Following an investigation into alleged workplace malpractice at Ubisoft Singapore, the country's Tripartite Alliance for Fair and Progressive Employment Practices (TAFEP) will not be taking action against the developer, and has closed the case.
Last year, we learned that the studio behind the oft-delayed Skull & Bones,Ubisoft Singapore, was under investigation for workplace discrimination, after the TAFEP recieved anonymous complaints from staff about sexual harassment and workplace misconduct.
Now, the investigation is concluded, and the TAFEP has found Ubisoft to have a structured system in place to handle any workplace misconduct reports, and noted that past reports were also handled appropriately.
Ubisoft added that its Singapore studio has also appointed a third-party consultancy firm to review the company’s salary structure. The TAFEP said that Ubisoft "does not disadvantage Singaporeans based on nationality or race" and that a "structured process" is in place for worker compensation.
Per the TAFEP: "The findings show that employees’ salaries were performance-based, and there were reasonable justifications where there was disparity, such as differences in experience or seniority."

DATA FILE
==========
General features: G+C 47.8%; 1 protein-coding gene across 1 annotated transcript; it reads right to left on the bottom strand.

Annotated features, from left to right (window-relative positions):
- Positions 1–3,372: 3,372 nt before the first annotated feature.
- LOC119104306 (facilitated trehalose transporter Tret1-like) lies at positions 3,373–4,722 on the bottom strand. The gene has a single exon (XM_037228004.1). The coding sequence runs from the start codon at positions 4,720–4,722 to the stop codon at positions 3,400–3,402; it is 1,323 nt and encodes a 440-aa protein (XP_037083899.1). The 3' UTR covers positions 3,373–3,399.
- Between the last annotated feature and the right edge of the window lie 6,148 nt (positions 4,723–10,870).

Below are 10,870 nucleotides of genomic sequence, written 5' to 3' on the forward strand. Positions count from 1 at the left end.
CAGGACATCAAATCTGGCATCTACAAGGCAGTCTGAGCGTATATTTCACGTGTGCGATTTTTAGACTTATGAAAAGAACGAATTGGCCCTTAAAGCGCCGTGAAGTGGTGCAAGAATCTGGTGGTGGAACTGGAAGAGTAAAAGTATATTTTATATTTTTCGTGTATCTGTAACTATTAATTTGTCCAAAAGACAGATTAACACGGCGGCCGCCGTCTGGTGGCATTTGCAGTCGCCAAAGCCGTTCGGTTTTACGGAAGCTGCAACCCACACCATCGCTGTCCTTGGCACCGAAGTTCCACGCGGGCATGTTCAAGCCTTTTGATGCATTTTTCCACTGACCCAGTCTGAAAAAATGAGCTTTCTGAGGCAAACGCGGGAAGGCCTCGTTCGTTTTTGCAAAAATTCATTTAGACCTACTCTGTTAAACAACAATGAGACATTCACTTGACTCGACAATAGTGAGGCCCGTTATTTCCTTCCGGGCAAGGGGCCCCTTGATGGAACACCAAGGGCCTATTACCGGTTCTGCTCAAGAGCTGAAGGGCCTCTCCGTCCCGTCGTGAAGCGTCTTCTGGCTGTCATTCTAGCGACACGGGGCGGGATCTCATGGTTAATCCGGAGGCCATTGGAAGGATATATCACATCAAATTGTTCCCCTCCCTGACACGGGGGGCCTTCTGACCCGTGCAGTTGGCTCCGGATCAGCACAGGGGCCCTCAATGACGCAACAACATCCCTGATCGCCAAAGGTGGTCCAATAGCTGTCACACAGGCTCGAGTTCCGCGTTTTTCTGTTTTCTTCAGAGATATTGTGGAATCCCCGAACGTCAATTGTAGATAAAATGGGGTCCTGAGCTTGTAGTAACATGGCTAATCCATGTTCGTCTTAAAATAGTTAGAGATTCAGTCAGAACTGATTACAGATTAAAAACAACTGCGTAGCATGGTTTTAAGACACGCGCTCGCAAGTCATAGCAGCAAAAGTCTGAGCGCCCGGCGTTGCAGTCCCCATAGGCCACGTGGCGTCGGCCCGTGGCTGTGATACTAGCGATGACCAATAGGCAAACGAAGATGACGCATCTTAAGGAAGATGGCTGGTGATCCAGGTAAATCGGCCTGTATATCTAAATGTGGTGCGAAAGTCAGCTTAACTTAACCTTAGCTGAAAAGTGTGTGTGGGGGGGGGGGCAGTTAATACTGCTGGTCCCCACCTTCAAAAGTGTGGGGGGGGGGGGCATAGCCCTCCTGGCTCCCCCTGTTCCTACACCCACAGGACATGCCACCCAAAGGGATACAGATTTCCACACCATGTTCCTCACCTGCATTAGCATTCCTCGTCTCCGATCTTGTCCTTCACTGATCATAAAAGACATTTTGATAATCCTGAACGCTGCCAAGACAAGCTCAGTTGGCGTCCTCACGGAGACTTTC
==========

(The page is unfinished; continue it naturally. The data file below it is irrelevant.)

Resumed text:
Darryl Long, managing director at Ubisoft Singapore said: “We’ve put best practices in place at Ubisoft Singapore to ensure a safe, respectful, inclusive and equitable workplace for every member of our team. We will continue striving to be an exemplary employer in Singapore and the region, one that attracts and retains the best talents and creates amazing games that enrich the lives of our players.”
After widespread accusations were levelled at Ubisoft last year, a representative told VG247 that the company has "implemented major changes across its organization, internal processes and procedures" in order to create a "safe, inclusive and respectful working environment for all team members."
The official government body of Singapore appears to agree that acceptable changes have been put in place, too.